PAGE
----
I am trying to work through a proof of causality in special relativity using the Lorentz transformations, but there is one assumption that is necessary for the proof that I don't see as correct.
The question I am working on specifically asks: "In frame S, event A causes event B and therefore occurs before event B. Show that in any frame, event A always occurs before event B." I have understood the proof except for one assumption: "The fastest way information from A can reach B is at the speed of light, so Δx/Δt < c". Why is it not $Δx/Δt ≤ c$? I know that if I use this latter assumption, then the proof doesn't really work, as it results in the possibility that the causal event in the S frame could look like a simultaneous event in the S' frame, but I don't see why my assumption is wrong.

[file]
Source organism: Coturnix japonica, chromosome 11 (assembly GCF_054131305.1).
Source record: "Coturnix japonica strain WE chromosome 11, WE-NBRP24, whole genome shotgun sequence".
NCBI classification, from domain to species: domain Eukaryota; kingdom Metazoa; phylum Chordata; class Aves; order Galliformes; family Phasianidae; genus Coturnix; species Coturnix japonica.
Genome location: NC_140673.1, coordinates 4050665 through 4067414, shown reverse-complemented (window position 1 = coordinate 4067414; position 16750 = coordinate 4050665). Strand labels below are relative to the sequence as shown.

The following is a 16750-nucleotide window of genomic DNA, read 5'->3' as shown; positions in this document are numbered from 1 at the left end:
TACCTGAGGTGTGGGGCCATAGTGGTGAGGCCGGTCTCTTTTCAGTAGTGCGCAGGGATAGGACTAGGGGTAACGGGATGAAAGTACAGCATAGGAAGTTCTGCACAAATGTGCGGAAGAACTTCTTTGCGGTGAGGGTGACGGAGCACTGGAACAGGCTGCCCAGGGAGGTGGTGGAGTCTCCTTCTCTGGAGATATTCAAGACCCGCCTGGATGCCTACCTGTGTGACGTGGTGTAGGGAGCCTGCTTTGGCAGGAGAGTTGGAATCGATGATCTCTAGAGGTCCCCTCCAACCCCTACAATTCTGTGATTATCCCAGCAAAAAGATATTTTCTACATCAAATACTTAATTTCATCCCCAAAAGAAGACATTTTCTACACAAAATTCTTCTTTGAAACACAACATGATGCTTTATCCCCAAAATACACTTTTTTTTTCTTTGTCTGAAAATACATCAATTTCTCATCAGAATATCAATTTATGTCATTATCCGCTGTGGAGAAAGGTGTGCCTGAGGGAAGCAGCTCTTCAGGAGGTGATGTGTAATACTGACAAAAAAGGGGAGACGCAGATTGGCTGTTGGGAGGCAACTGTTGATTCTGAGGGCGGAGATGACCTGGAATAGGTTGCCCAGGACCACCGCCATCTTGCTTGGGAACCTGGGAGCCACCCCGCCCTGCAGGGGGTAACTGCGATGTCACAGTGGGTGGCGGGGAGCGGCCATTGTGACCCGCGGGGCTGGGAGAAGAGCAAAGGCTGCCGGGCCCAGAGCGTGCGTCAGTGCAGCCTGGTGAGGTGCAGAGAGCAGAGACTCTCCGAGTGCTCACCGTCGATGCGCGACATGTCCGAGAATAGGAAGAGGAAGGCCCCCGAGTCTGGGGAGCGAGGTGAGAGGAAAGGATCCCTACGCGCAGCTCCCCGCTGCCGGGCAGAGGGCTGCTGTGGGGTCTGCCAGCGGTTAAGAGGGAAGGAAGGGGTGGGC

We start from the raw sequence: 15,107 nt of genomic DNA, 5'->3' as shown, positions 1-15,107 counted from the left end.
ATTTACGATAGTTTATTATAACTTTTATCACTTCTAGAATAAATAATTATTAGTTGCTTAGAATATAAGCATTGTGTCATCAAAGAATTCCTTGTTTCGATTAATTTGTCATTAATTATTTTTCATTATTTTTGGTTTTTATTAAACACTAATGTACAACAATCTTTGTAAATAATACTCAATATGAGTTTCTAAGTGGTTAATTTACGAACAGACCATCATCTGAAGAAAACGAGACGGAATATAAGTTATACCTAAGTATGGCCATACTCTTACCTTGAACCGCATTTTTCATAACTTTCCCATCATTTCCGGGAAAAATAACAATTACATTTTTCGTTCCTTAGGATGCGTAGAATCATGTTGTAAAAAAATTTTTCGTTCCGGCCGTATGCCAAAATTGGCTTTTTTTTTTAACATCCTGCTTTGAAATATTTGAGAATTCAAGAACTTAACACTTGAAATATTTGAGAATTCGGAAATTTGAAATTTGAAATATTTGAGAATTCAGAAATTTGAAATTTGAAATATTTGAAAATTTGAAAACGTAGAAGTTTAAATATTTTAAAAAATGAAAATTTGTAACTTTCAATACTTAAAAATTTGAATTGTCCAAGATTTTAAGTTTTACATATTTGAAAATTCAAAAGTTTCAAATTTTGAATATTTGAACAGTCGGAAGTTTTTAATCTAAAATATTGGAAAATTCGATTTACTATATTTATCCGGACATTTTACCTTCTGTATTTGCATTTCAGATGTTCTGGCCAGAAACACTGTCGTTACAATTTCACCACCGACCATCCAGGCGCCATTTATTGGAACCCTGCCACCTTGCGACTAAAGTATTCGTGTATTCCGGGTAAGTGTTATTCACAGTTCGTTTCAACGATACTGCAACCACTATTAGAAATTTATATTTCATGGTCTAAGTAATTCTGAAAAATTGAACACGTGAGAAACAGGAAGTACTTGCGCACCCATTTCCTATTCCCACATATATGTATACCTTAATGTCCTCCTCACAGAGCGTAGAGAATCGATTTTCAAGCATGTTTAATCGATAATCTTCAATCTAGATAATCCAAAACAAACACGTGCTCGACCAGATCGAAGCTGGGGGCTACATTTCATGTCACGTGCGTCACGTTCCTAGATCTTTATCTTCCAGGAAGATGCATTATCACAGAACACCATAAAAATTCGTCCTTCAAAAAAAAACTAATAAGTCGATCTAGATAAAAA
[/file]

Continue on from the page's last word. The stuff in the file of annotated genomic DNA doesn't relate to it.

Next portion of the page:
I came up with a simple thought experiment: say event A is the firing of a photon at a target one lightsecond away; event B is the reception of that photon one second later. This gives Δt=1 s, Δx=3*10^8 m, and so Δx/Δt = c. If I plug this in, however, another observer would measure Δt'=0, so they would see the two events happen simultaneously, which breaks (or at least muddies) causality.
Where did I go wrong in my thinking?
EDIT: here is a photo of the proof (it comes from the Cambridge Physics IB textbook):
I understand all the math and substitutions, but I think that the inequality should be Δx/Δt ≤ c, which would lead to a final conclusion of Δt'≥0.